I wandered under the concrete tunnels that allow pedestrians to get from one side of the ring road to another, and was rather excited to find the Chinatown district.  Now I am, frankly, used to disappointments where such interesting developments occur.  I mean, you only have to go to Manchester, turn off Portland Street, and pass the impressive, terracotta-roofed Chinese arches, and, filled with a sense of promise, feel an immediate deflation as the Chinese district almost immediately runs out of steam and you find yourself amongst anonymous back streets again.  But is was slightly less so in Birmingham.  A little labyrinth of streets is filled with an enticing array of restaurants and shops, steamed windows revealing golden roasted ducks hanging from hooks as hungry locals devour their exotic food within.

Vast and mysterious menus fill the windows, and for a moment you are in another land.  It is strange how quickly one feels a foreigner in these situations, but here all reference points are momentarily gone.  The signs, the speech of the people around you on the street, the smells, the items in the shops all contribute to a rather pleasant feeling of complete disorientation.

Then, as with my similar and brief immersion in Manchester, I am cast out the other end and, rather like emerging into bright sunlight, I was back to mundanity.  All those flights of fancy  disappeared into the background, and I found myself on another of those streets that Birmingham seems to do so well – sheer, vertical grey concrete and uninviting steel doors.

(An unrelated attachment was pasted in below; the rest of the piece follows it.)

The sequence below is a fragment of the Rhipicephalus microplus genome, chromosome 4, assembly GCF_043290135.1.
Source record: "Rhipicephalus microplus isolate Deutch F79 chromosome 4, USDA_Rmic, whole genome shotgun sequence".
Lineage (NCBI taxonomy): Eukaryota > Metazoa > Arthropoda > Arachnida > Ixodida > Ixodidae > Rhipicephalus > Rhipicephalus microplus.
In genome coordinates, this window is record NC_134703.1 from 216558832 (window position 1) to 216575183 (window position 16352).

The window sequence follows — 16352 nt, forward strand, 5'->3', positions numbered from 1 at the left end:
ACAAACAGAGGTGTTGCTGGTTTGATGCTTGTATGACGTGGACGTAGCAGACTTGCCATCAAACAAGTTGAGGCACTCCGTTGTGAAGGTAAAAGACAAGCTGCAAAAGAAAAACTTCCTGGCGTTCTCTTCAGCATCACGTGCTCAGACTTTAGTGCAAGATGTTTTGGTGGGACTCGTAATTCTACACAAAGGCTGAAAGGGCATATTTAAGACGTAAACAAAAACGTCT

I began to realise that I had no idea where I now was.  Being daytime, I was not possessed of any kind of fear, but simply felt frustrated that once again Birmingham had eluded me.

I trudged back towards the City Centre, past the Market, and was suddenly cast into the appalling mediocrity of the new Bull Ring shopping quarter.

So, this is what regeneration is all about, is it?  Well, apparently so.  The Bull Ring reminds me very much of the rather similar and equally monstrous Liverpool 1 development – bright, new, clean raised walkways leading to chain stores offering mobile phones, computers and expensive clothing.  The signature building, clad in circular metal times, looks something like a giant slug.  This is the modern idea of a ‘statement’ in architecture and, forgive me for sounding rather like Prince Charles for a moment, but what will these places look like in a hundred years?  How will they compare with the rampant beauty of Leeds’ Arcades, or Bath’s simple sandstone Terraces?

The view from the balcony area takes in the Central Market, which is somewhat ironic in that this ageing institution is now overshadowed both literally and metaphorically by the new development.  Like a lot of city markets, this one is just the place to go if you feel an overwhelming urge to buy a vacuum pack of bacon offcuts or a block of that rather distressing orange cheese.  However you can only observe that the cheerful banter of the traders, the undoubted feeling of community that the market inspires and the very human scale and pace of life there are close to being wiped out by the impersonal shopping experience that bears down on it.

And that really concluded my rather perfunctory ramble around the underbelly of the city.  It is a city that is worthy of further exploration, but what I learned from my day here was that there is really no point comparing one city with another, as I did at the start of this misssive.  To do so is pointless.

Simply to say that, because Birmingham is the second largest city in the UK in terms of population,  it must somehow contain all the showiness of London, is a mistake.  Birmingham is drenched in provincialism, as it were.  It is a utilitarian place, used and needed by the people who live and work there.  And in this sense, it is far more real than its southern capital.